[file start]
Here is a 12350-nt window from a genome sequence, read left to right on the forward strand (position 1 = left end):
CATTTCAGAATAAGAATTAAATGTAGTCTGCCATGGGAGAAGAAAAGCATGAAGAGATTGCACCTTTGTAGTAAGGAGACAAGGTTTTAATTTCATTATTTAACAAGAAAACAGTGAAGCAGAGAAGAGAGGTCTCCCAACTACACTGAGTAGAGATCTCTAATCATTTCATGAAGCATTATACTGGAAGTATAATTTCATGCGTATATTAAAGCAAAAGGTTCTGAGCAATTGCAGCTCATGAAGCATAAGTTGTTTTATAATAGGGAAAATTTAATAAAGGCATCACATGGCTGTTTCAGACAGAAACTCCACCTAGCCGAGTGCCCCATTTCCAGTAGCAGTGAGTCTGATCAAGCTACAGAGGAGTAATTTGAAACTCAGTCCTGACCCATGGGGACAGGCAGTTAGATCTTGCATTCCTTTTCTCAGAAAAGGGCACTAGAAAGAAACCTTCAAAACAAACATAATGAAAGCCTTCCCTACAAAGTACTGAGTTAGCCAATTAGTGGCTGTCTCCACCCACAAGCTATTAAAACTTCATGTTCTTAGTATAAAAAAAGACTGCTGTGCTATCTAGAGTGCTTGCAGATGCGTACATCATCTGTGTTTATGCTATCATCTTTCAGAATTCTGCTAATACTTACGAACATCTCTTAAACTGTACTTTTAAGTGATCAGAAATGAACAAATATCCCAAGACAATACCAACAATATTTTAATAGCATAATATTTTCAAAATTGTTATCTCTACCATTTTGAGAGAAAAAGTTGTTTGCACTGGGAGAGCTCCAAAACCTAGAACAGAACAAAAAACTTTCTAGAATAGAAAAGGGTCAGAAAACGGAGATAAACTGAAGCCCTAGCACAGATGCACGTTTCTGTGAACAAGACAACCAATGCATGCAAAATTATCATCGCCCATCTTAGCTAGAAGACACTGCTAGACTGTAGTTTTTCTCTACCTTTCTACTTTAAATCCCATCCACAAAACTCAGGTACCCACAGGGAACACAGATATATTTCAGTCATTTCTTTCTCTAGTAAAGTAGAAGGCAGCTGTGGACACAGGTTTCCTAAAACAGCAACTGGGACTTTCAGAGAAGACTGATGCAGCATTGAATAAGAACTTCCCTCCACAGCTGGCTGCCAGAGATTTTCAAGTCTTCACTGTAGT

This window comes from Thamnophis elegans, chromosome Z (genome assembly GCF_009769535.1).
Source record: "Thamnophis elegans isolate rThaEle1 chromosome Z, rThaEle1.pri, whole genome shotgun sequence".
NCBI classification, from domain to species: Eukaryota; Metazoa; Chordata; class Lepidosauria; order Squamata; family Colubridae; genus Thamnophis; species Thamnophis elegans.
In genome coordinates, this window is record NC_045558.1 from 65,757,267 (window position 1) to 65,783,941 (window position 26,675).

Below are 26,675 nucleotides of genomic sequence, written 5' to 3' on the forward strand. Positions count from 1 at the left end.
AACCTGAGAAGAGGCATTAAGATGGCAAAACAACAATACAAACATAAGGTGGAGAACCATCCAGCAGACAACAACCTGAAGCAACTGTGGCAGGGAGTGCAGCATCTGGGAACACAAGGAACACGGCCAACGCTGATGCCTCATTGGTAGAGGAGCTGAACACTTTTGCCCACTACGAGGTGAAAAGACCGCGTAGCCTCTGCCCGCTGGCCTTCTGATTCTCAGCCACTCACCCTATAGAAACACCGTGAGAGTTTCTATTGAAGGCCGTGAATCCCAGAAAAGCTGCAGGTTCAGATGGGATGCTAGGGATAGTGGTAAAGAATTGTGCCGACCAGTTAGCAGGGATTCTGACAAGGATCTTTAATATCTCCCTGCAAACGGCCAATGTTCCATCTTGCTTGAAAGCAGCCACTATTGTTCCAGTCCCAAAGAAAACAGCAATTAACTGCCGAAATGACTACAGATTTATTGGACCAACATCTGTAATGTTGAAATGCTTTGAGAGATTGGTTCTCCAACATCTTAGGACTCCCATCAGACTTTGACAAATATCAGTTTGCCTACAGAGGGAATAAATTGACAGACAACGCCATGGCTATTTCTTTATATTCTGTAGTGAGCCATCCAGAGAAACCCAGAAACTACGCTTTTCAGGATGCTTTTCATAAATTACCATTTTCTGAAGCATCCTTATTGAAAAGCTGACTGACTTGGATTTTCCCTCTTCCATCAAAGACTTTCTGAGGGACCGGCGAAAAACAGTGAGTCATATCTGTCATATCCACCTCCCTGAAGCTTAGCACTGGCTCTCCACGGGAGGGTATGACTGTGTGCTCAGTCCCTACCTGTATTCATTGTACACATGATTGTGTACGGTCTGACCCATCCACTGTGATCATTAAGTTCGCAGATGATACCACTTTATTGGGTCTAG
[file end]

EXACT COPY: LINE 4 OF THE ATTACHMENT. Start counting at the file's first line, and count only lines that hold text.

Source record: "Thamnophis elegans isolate rThaEle1 chromosome Z, rThaEle1.pri, whole genome shotgun sequence".